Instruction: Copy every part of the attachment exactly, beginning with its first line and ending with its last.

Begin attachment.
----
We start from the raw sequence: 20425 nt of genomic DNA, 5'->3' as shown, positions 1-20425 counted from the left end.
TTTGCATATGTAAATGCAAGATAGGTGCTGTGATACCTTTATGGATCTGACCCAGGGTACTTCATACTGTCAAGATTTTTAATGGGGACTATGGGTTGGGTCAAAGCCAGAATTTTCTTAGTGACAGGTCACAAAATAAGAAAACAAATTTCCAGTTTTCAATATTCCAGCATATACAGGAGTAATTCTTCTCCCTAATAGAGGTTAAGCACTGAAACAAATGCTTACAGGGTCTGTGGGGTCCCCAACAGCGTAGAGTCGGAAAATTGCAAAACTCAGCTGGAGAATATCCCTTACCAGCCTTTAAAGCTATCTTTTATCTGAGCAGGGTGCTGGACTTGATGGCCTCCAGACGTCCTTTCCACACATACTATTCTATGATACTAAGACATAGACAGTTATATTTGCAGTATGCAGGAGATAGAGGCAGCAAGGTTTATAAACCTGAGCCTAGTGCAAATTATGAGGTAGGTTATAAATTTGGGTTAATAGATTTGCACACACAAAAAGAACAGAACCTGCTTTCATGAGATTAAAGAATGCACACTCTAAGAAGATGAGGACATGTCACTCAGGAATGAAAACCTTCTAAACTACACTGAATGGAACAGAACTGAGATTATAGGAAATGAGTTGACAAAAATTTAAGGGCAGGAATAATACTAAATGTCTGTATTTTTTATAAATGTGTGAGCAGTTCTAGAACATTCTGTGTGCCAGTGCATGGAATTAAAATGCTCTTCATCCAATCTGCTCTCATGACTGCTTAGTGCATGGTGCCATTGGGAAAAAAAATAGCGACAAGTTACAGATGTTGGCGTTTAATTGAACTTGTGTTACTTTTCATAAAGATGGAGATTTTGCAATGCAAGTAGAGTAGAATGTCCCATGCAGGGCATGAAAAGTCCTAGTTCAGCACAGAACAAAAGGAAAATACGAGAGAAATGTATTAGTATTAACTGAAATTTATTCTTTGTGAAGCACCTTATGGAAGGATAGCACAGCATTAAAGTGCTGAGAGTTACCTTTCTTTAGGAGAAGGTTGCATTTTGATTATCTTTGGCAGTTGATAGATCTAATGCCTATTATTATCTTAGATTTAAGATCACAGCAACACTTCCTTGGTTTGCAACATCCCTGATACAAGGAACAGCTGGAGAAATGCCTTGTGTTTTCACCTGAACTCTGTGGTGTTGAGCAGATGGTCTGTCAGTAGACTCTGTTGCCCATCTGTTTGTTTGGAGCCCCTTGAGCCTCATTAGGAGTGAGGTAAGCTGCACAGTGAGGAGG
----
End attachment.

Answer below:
We start from the raw sequence: 20425 nt of genomic DNA, 5'->3' as shown, positions 1-20425 counted from the left end.
TTTGCATATGTAAATGCAAGATAGGTGCTGTGATACCTTTATGGATCTGACCCAGGGTACTTCATACTGTCAAGATTTTTAATGGGGACTATGGGTTGGGTCAAAGCCAGAATTTTCTTAGTGACAGGTCACAAAATAAGAAAACAAATTTCCAGTTTTCAATATTCCAGCATATACAGGAGTAATTCTTCTCCCTAATAGAGGTTAAGCACTGAAACAAATGCTTACAGGGTCTGTGGGGTCCCCAACAGCGTAGAGTCGGAAAATTGCAAAACTCAGCTGGAGAATATCCCTTACCAGCCTTTAAAGCTATCTTTTATCTGAGCAGGGTGCTGGACTTGATGGCCTCCAGACGTCCTTTCCACACATACTATTCTATGATACTAAGACATAGACAGTTATATTTGCAGTATGCAGGAGATAGAGGCAGCAAGGTTTATAAACCTGAGCCTAGTGCAAATTATGAGGTAGGTTATAAATTTGGGTTAATAGATTTGCACACACAAAAAGAACAGAACCTGCTTTCATGAGATTAAAGAATGCACACTCTAAGAAGATGAGGACATGTCACTCAGGAATGAAAACCTTCTAAACTACACTGAATGGAACAGAACTGAGATTATAGGAAATGAGTTGACAAAAATTTAAGGGCAGGAATAATACTAAATGTCTGTATTTTTTATAAATGTGTGAGCAGTTCTAGAACATTCTGTGTGCCAGTGCATGGAATTAAAATGCTCTTCATCCAATCTGCTCTCATGACTGCTTAGTGCATGGTGCCATTGGGAAAAAAAATAGCGACAAGTTACAGATGTTGGCGTTTAATTGAACTTGTGTTACTTTTCATAAAGATGGAGATTTTGCAATGCAAGTAGAGTAGAATGTCCCATGCAGGGCATGAAAAGTCCTAGTTCAGCACAGAACAAAAGGAAAATACGAGAGAAATGTATTAGTATTAACTGAAATTTATTCTTTGTGAAGCACCTTATGGAAGGATAGCACAGCATTAAAGTGCTGAGAGTTACCTTTCTTTAGGAGAAGGTTGCATTTTGATTATCTTTGGCAGTTGATAGATCTAATGCCTATTATTATCTTAGATTTAAGATCACAGCAACACTTCCTTGGTTTGCAACATCCCTGATACAAGGAACAGCTGGAGAAATGCCTTGTGTTTTCACCTGAACTCTGTGGTGTTGAGCAGATGGTCTGTCAGTAGACTCTGTTGCCCATCTGTTTGTTTGGAGCCCCTTGAGCCTCATTAGGAGTGAGGTAAGCTGCACAGTGAGGAGG